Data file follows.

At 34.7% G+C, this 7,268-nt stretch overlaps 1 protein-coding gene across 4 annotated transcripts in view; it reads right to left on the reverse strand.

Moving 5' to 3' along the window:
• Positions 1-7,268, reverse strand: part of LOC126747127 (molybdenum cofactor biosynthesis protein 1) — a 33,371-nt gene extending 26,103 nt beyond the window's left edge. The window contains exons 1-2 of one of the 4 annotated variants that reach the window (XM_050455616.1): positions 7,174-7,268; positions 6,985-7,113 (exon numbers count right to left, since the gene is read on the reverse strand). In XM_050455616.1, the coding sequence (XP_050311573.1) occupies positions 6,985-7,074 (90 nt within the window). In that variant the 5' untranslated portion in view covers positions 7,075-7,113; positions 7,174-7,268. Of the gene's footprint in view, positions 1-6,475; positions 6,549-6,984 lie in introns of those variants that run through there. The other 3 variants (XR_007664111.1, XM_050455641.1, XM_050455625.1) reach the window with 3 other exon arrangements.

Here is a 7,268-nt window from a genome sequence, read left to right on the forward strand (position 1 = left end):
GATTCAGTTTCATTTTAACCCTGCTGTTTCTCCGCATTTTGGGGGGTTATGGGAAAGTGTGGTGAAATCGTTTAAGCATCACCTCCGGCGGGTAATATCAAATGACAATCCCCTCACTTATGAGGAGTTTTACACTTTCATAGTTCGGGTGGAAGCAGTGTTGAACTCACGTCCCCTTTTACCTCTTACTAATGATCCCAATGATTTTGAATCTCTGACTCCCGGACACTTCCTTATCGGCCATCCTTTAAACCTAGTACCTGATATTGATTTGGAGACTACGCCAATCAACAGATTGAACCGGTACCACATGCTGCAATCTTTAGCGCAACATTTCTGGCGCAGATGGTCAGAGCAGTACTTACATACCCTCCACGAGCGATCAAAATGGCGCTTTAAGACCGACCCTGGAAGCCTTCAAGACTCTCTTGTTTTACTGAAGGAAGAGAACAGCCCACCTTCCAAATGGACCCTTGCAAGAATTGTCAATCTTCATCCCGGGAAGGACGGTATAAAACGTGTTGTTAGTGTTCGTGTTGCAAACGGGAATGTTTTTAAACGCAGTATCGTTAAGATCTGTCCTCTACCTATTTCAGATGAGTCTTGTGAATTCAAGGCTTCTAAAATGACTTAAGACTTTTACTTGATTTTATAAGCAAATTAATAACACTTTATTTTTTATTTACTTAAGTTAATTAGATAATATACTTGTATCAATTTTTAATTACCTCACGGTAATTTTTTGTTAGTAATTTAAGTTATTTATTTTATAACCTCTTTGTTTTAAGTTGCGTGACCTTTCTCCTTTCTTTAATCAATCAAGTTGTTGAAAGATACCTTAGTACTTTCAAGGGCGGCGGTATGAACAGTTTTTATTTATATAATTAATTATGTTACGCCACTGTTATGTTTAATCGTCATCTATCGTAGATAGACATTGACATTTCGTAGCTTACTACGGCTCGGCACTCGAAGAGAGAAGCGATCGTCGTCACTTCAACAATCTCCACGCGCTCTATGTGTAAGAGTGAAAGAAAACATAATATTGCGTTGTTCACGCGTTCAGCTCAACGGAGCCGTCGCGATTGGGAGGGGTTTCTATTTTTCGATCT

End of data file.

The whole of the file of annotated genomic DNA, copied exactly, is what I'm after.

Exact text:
At 34.7% G+C, this 7,268-nt stretch overlaps 1 protein-coding gene across 4 annotated transcripts in view; it reads right to left on the reverse strand.

Moving 5' to 3' along the window:
• Positions 1-7,268, reverse strand: part of LOC126747127 (molybdenum cofactor biosynthesis protein 1) — a 33,371-nt gene extending 26,103 nt beyond the window's left edge. The window contains exons 1-2 of one of the 4 annotated variants that reach the window (XM_050455616.1): positions 7,174-7,268; positions 6,985-7,113 (exon numbers count right to left, since the gene is read on the reverse strand). In XM_050455616.1, the coding sequence (XP_050311573.1) occupies positions 6,985-7,074 (90 nt within the window). In that variant the 5' untranslated portion in view covers positions 7,075-7,113; positions 7,174-7,268. Of the gene's footprint in view, positions 1-6,475; positions 6,549-6,984 lie in introns of those variants that run through there. The other 3 variants (XR_007664111.1, XM_050455641.1, XM_050455625.1) reach the window with 3 other exon arrangements.

Here is a 7,268-nt window from a genome sequence, read left to right on the forward strand (position 1 = left end):
GATTCAGTTTCATTTTAACCCTGCTGTTTCTCCGCATTTTGGGGGGTTATGGGAAAGTGTGGTGAAATCGTTTAAGCATCACCTCCGGCGGGTAATATCAAATGACAATCCCCTCACTTATGAGGAGTTTTACACTTTCATAGTTCGGGTGGAAGCAGTGTTGAACTCACGTCCCCTTTTACCTCTTACTAATGATCCCAATGATTTTGAATCTCTGACTCCCGGACACTTCCTTATCGGCCATCCTTTAAACCTAGTACCTGATATTGATTTGGAGACTACGCCAATCAACAGATTGAACCGGTACCACATGCTGCAATCTTTAGCGCAACATTTCTGGCGCAGATGGTCAGAGCAGTACTTACATACCCTCCACGAGCGATCAAAATGGCGCTTTAAGACCGACCCTGGAAGCCTTCAAGACTCTCTTGTTTTACTGAAGGAAGAGAACAGCCCACCTTCCAAATGGACCCTTGCAAGAATTGTCAATCTTCATCCCGGGAAGGACGGTATAAAACGTGTTGTTAGTGTTCGTGTTGCAAACGGGAATGTTTTTAAACGCAGTATCGTTAAGATCTGTCCTCTACCTATTTCAGATGAGTCTTGTGAATTCAAGGCTTCTAAAATGACTTAAGACTTTTACTTGATTTTATAAGCAAATTAATAACACTTTATTTTTTATTTACTTAAGTTAATTAGATAATATACTTGTATCAATTTTTAATTACCTCACGGTAATTTTTTGTTAGTAATTTAAGTTATTTATTTTATAACCTCTTTGTTTTAAGTTGCGTGACCTTTCTCCTTTCTTTAATCAATCAAGTTGTTGAAAGATACCTTAGTACTTTCAAGGGCGGCGGTATGAACAGTTTTTATTTATATAATTAATTATGTTACGCCACTGTTATGTTTAATCGTCATCTATCGTAGATAGACATTGACATTTCGTAGCTTACTACGGCTCGGCACTCGAAGAGAGAAGCGATCGTCGTCACTTCAACAATCTCCACGCGCTCTATGTGTAAGAGTGAAAGAAAACATAATATTGCGTTGTTCACGCGTTCAGCTCAACGGAGCCGTCGCGATTGGGAGGGGTTTCTATTTTTCGATCT